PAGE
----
COVINGTON, La. — When COVID-19 made its first appearance in a Louisiana nursing home in March, it took little time for the number of nursing homes with an outbreak to multiply. In just two weeks, the state went from one nursing home with two or more cases to 40.
Inside those homes, where the state’s most vulnerable live in close quarters, the battle with the invisible enemy ramped up faster in some nursing homes than others.
By May, Forest Manor Nursing & Rehabilitation in Covington had topped the list reporting the greatest number of COVID-19 deaths in the state
“Washington was hit so hard,” said Mary Grayson as she reflected on the timeline of how she and her sister waited and watched for signs of an outbreak at Forest Manor. Their father, Thomas Zanco, was a resident.
Grayson and her sister, Christina Pepiton, say they got their first hint Forest Manor had a problem by looking at the facility’s Facebook page.
“Some of the residents, their family members had posted that they had died. I was like what? Forest Manor should have told me something,” Pepiton said.
The official word from Administrator Clay Pere that they were battling an unknown number of COVID-19 cases wouldn’t come until April 28 in an email. Until then, they say Pere had only written to them in late March that one resident had tested positive, but they were in the hospital, not Forest Manor.
Pere did not return repeated emails and phone calls seeking comment.
One man's story
Thomas Zanco loved to cook. His daughters said stuffing was his favorite.
“He put everything in it. He pours shrimp, oysters, artichokes, everything, you just kind of put everything but the kitchen sink.
He was a butcher, a restaurant owner and ended his working years in the construction business. The diabetes, Parkinson's disease and two strokes ravaged his body, leading his daughters to put him in Forest Manor in 2013.
“It's been a battle. It's been a battle to keep him safe and healthy,” Pepiton said.
In a sadistic irony, in his final years, a simple meal could prove fatal for the one-time chef. Zanco was what's called a silent aspirator. If he wasn't positioned properly when he ate, the food could sink into his lungs, giving him pneumonia.
“Every single time the doctor would say, you know, I really just don't think he's gonna make it next time, you know, he really got through this by the skin of his teeth,” Pepiton said.
They put cameras in his room to keep an eye on him.
'The nursing homes weren't really prepared'
The first resident died of COVID-19 at Forest Manor on April 5, according to data from the St Tammany Parish Coroner. Like a silent tidal wave, COVID-19 washed over the nursing home with deadly force. Over the next two months, the infection killed mothers, fathers, grandmothers, grandfathers, brothers and sisters, 38 people so far.
“I think early on that, you know, the nursing homes weren't really prepared for such an aggressive pandemic,” Coroner Dr. Charles Preston said in an interview in June. At that time, nursing home residents accounted for more than half of St Tammany’s COVID-19 deaths. He noted how vulnerable the population is to begin with.
“While the patient population is closed, the staff population is not. And so the staff comes and goes and comes and goes. So, you know, again, they could be negative on Monday. Go to Wal-mart on Tuesday and become infected and shed virus for five days and not even know it,” Preston said.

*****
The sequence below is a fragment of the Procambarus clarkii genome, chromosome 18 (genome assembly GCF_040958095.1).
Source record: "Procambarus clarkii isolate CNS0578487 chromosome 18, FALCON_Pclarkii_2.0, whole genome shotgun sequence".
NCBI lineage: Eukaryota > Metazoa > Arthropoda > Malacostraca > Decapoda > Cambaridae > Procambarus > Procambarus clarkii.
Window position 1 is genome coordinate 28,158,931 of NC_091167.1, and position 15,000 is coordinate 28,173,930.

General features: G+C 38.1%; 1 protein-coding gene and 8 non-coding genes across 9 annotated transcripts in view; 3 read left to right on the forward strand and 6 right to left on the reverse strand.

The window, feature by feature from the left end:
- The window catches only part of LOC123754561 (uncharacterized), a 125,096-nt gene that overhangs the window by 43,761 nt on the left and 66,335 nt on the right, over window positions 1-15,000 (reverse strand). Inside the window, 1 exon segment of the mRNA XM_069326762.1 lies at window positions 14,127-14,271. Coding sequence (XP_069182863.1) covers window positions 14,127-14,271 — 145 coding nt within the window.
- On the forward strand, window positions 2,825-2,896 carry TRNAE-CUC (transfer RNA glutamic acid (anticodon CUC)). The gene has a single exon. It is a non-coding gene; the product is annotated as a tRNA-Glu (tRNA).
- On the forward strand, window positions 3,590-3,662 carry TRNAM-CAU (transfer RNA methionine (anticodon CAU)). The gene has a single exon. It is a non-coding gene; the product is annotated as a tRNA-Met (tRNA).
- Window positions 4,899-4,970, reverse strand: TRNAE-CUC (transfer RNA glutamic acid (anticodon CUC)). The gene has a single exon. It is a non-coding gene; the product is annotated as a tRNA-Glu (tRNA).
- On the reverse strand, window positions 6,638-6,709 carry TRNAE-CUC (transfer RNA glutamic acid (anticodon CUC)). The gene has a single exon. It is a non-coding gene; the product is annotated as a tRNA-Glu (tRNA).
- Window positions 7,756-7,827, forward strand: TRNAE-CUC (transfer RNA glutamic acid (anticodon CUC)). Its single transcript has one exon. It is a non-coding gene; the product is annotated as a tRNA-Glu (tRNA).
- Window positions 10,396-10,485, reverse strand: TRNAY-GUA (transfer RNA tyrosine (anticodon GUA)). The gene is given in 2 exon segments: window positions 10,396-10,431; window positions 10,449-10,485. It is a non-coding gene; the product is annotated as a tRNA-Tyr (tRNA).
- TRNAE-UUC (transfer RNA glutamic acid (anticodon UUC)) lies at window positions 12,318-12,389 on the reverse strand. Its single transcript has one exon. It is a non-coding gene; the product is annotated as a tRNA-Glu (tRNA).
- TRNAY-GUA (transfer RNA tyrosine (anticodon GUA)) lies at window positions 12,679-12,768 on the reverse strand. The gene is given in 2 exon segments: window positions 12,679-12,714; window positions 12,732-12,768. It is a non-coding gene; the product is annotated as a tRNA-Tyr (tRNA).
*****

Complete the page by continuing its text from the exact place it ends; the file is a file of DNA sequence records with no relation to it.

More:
In late March and early April, Zanco's daughters started snapping pictures of staffers in their dad's room with no masks on. They said they brought it to the attention of a staff social worker.
“I just thought that they should have masks on this at this point. I could see it more like beginning of March. But now that we're in in April, they should have masks on, right,” Pepiton asked.
Forest Manor had been declared a coronavirus cluster by the Louisiana Department of Health on March 31, meaning two or more confirmed cases there, and days later, staffers were moving Zanco without basic surgical masks on.
While the general public wasn't masking up at that point, health care workers were. Two other Forest Manor families we spoke with raised similar concerns.
'We lost count'
“We would lose three or more people, and then it just, we lost count. Like they come in threes, but we can't even count. What are we up to like 18? 19,” a former Forest Manor nurse recalled. The nurse asked not to be identified.
In the early days, the nurse said administrators isolated COVID-positive patients in their rooms. Many of them happened to be in the group of rooms in the wing of the facility called the 500 hall.
“At the beginning, they didn't even put up a wall to say our COVID patients are going here. They basically started throwing everybody into 500 without moving the people who were not COVID positive. So now we're spreading it and potentially getting everybody sick,” the nurse said.
The nurse said testing was a big problem as it was for most American nursing homes. Only symptomatic residents were either taken to an urgent care clinic or the hospital to get tested, or they were never tested at all.
Patrick Youngblood, a long-time rose gardener at City Park lived on the 500 hall but was never tested for COVID. At times in those final days in late March when he started to decline, his sister, Liz Canik, said he had a low-grade fever, but that it wasn't unusual for his condition — complications from cancer treatment years before.
“When we were visiting outside of his window over that weekend, prior to his passing, his roommate was in the room, people were coming in. The nurses were coming in to check. They opened the window. I was able to visit with him and his roommate was there. And he was perfectly healthy. He was not wearing a mask either,” Canik said.